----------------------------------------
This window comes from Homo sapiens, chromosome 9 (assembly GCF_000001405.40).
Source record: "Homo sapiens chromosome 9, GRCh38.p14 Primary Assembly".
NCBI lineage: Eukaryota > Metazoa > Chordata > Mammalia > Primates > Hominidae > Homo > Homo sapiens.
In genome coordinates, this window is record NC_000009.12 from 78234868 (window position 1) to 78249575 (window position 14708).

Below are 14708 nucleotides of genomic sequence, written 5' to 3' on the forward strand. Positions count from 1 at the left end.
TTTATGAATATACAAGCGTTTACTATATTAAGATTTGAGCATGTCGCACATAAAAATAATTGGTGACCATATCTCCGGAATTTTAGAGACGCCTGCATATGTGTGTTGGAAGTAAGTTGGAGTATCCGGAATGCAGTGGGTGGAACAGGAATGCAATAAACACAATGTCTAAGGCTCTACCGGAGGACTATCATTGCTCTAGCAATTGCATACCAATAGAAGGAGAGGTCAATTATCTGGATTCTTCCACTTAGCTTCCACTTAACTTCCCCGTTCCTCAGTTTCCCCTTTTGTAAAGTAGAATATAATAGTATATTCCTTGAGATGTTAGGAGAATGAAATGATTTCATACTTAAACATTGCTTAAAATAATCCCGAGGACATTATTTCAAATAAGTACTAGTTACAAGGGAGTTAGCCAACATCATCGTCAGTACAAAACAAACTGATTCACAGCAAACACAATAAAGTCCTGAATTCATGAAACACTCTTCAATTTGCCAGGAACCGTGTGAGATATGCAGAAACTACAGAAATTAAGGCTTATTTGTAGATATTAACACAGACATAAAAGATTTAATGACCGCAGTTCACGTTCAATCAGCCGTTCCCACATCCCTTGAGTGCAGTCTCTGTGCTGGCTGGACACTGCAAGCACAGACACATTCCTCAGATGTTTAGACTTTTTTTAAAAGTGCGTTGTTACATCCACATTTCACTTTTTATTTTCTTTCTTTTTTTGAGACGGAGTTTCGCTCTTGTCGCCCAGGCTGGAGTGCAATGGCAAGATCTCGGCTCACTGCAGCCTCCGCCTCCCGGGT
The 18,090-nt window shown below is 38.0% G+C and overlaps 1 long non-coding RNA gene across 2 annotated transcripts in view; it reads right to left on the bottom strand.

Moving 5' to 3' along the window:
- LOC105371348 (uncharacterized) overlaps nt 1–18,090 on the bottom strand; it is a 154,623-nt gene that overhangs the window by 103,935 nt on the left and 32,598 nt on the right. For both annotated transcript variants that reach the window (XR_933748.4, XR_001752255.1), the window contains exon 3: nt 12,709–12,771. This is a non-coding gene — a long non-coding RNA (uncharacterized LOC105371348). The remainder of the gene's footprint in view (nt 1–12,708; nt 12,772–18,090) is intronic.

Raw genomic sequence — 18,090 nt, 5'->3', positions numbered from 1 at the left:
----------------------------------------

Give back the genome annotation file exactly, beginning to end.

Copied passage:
This window comes from Homo sapiens, chromosome 9 (assembly GCF_000001405.40).
Source record: "Homo sapiens chromosome 9, GRCh38.p14 Primary Assembly".
NCBI lineage: Eukaryota > Metazoa > Chordata > Mammalia > Primates > Hominidae > Homo > Homo sapiens.
In genome coordinates, this window is record NC_000009.12 from 78234868 (window position 1) to 78249575 (window position 14708).

Below are 14708 nucleotides of genomic sequence, written 5' to 3' on the forward strand. Positions count from 1 at the left end.
TTTATGAATATACAAGCGTTTACTATATTAAGATTTGAGCATGTCGCACATAAAAATAATTGGTGACCATATCTCCGGAATTTTAGAGACGCCTGCATATGTGTGTTGGAAGTAAGTTGGAGTATCCGGAATGCAGTGGGTGGAACAGGAATGCAATAAACACAATGTCTAAGGCTCTACCGGAGGACTATCATTGCTCTAGCAATTGCATACCAATAGAAGGAGAGGTCAATTATCTGGATTCTTCCACTTAGCTTCCACTTAACTTCCCCGTTCCTCAGTTTCCCCTTTTGTAAAGTAGAATATAATAGTATATTCCTTGAGATGTTAGGAGAATGAAATGATTTCATACTTAAACATTGCTTAAAATAATCCCGAGGACATTATTTCAAATAAGTACTAGTTACAAGGGAGTTAGCCAACATCATCGTCAGTACAAAACAAACTGATTCACAGCAAACACAATAAAGTCCTGAATTCATGAAACACTCTTCAATTTGCCAGGAACCGTGTGAGATATGCAGAAACTACAGAAATTAAGGCTTATTTGTAGATATTAACACAGACATAAAAGATTTAATGACCGCAGTTCACGTTCAATCAGCCGTTCCCACATCCCTTGAGTGCAGTCTCTGTGCTGGCTGGACACTGCAAGCACAGACACATTCCTCAGATGTTTAGACTTTTTTTAAAAGTGCGTTGTTACATCCACATTTCACTTTTTATTTTCTTTCTTTTTTTGAGACGGAGTTTCGCTCTTGTCGCCCAGGCTGGAGTGCAATGGCAAGATCTCGGCTCACTGCAGCCTCCGCCTCCCGGGT
The 18,090-nt window shown below is 38.0% G+C and overlaps 1 long non-coding RNA gene across 2 annotated transcripts in view; it reads right to left on the bottom strand.

Moving 5' to 3' along the window:
- LOC105371348 (uncharacterized) overlaps nt 1–18,090 on the bottom strand; it is a 154,623-nt gene that overhangs the window by 103,935 nt on the left and 32,598 nt on the right. For both annotated transcript variants that reach the window (XR_933748.4, XR_001752255.1), the window contains exon 3: nt 12,709–12,771. This is a non-coding gene — a long non-coding RNA (uncharacterized LOC105371348). The remainder of the gene's footprint in view (nt 1–12,708; nt 12,772–18,090) is intronic.

Raw genomic sequence — 18,090 nt, 5'->3', positions numbered from 1 at the left: